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The Slowness of "WHERE something IN (SELECT....)"

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  • The Slowness of "WHERE something IN (SELECT....)"

    Hello!

    When discussing performance issues on inner-join-queries, people tend to advise using a subquery like "SELECT id FROM table WHERE value IN (SELECT something FROM othertable WHERE original_condition)".

    As this strategy did not work for me at all, I kept looking for some solution and came across an article which can be found at http://www.artfulsoftware.com/infotree/queries.php#568

    Now my question would be, whether "IN (*subquery*)" is ever fit to optimize a query, and if so, how?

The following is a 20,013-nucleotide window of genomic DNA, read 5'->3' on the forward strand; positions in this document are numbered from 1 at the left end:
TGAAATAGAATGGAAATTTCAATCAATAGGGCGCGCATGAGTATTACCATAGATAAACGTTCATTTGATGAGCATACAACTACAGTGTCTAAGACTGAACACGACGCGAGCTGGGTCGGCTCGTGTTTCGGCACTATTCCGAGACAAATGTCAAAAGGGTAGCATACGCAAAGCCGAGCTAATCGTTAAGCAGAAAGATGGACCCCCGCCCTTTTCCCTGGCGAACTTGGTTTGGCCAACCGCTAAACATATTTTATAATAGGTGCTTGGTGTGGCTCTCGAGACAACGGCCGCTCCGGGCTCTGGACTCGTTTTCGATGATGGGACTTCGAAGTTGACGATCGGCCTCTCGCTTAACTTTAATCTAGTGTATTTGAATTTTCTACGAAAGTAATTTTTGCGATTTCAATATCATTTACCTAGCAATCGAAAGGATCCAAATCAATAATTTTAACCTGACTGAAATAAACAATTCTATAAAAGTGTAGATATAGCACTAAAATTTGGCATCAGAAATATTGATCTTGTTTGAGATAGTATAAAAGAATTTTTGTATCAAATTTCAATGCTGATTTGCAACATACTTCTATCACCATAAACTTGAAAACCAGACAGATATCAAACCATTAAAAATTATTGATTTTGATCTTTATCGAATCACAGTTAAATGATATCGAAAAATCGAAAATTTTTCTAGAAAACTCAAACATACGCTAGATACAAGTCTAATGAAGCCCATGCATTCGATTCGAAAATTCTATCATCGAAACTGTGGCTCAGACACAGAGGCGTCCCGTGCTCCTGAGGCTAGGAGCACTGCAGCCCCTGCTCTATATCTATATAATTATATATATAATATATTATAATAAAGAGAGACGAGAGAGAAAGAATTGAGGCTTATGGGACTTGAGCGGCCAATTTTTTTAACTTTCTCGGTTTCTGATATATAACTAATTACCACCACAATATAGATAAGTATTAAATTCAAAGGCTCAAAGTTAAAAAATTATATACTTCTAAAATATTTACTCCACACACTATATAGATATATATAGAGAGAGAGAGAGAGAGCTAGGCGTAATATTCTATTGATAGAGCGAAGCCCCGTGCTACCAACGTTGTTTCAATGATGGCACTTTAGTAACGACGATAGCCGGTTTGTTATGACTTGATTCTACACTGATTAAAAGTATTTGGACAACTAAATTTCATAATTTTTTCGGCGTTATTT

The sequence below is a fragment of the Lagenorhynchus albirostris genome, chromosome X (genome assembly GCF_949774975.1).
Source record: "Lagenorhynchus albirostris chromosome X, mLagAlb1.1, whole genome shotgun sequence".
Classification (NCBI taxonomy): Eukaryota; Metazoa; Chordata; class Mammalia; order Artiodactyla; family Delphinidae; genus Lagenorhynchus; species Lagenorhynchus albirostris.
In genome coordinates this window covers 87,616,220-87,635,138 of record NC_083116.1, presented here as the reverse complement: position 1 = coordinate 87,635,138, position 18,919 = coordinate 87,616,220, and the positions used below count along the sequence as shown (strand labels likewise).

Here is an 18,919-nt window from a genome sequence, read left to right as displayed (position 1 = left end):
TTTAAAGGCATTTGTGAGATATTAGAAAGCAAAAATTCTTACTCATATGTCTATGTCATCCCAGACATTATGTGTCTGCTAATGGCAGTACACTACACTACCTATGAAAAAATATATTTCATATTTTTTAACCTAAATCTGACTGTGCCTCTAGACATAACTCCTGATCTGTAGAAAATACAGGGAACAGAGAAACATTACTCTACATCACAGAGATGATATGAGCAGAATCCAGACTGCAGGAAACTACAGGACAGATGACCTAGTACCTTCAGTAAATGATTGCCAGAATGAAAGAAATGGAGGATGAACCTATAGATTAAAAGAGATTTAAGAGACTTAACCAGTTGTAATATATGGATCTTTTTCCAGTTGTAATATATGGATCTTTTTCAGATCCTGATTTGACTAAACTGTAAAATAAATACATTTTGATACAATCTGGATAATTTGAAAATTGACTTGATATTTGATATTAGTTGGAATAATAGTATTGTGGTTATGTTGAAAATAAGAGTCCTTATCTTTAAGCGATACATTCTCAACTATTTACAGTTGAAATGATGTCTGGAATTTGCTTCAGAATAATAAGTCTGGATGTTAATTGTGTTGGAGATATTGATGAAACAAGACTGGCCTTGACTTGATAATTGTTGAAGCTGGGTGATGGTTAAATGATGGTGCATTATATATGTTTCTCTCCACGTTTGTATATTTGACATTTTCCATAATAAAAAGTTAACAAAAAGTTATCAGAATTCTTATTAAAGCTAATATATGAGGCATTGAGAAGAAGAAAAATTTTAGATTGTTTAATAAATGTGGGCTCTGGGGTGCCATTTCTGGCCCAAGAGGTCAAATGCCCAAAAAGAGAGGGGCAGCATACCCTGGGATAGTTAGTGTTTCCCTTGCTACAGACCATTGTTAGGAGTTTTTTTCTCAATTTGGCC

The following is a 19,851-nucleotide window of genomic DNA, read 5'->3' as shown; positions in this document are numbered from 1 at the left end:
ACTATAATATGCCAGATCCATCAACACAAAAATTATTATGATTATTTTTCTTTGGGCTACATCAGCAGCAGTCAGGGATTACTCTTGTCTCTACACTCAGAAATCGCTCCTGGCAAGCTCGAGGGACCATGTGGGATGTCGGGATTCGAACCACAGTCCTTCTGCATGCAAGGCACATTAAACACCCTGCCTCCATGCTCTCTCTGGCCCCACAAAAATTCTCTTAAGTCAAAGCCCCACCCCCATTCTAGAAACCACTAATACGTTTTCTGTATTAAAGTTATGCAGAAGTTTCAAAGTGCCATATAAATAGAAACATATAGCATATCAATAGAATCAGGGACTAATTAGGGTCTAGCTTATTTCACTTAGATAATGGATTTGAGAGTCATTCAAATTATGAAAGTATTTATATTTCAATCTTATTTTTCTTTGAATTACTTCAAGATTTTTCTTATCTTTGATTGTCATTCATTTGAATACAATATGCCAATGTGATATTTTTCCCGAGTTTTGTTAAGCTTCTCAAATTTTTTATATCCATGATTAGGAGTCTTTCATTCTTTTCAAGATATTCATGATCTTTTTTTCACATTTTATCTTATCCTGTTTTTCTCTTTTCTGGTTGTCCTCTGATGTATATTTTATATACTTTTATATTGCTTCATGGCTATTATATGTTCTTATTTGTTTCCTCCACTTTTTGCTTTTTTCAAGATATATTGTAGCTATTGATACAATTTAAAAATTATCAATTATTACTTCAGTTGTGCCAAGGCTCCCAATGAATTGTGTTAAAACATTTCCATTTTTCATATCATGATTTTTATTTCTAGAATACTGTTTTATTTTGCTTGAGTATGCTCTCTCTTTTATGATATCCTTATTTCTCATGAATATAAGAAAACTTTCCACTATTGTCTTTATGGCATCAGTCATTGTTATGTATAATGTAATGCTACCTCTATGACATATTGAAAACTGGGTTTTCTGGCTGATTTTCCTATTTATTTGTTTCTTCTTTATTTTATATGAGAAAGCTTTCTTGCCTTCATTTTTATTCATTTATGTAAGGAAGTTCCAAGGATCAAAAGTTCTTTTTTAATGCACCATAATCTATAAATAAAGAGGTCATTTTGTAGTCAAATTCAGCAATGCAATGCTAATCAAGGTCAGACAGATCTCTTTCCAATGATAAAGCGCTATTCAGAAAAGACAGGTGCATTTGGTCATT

Tobias

  • #2
    tobias74 wrote on Tue, 15 April 2008 16:55

    people tend to advise using a subquery

    Hmm, not MySQL people I'm afraid. MySQL is known to execute such subqueries quite innefficiently, that's why those should be rewritten as an INNER JOIN whenever possible.

    tobias74 wrote on Tue, 15 April 2008 16:55

    Now my question would be, whether "IN (*subquery*)" is ever fit to optimize a query, and if so, how?

    I can't think of any case where a subquery in the IN clause would be more efficient than a JOIN or a derived table (subquery in the FROM clause, also called materialization). If there's one, it must be a tricky edge case.

    Note that starting with 6.0, most of subqueries in a IN clause will be transformed automatically and executed as one of the other forms described above (semi-join, materialization). You'll find more info about that in this MySQL Forge article.

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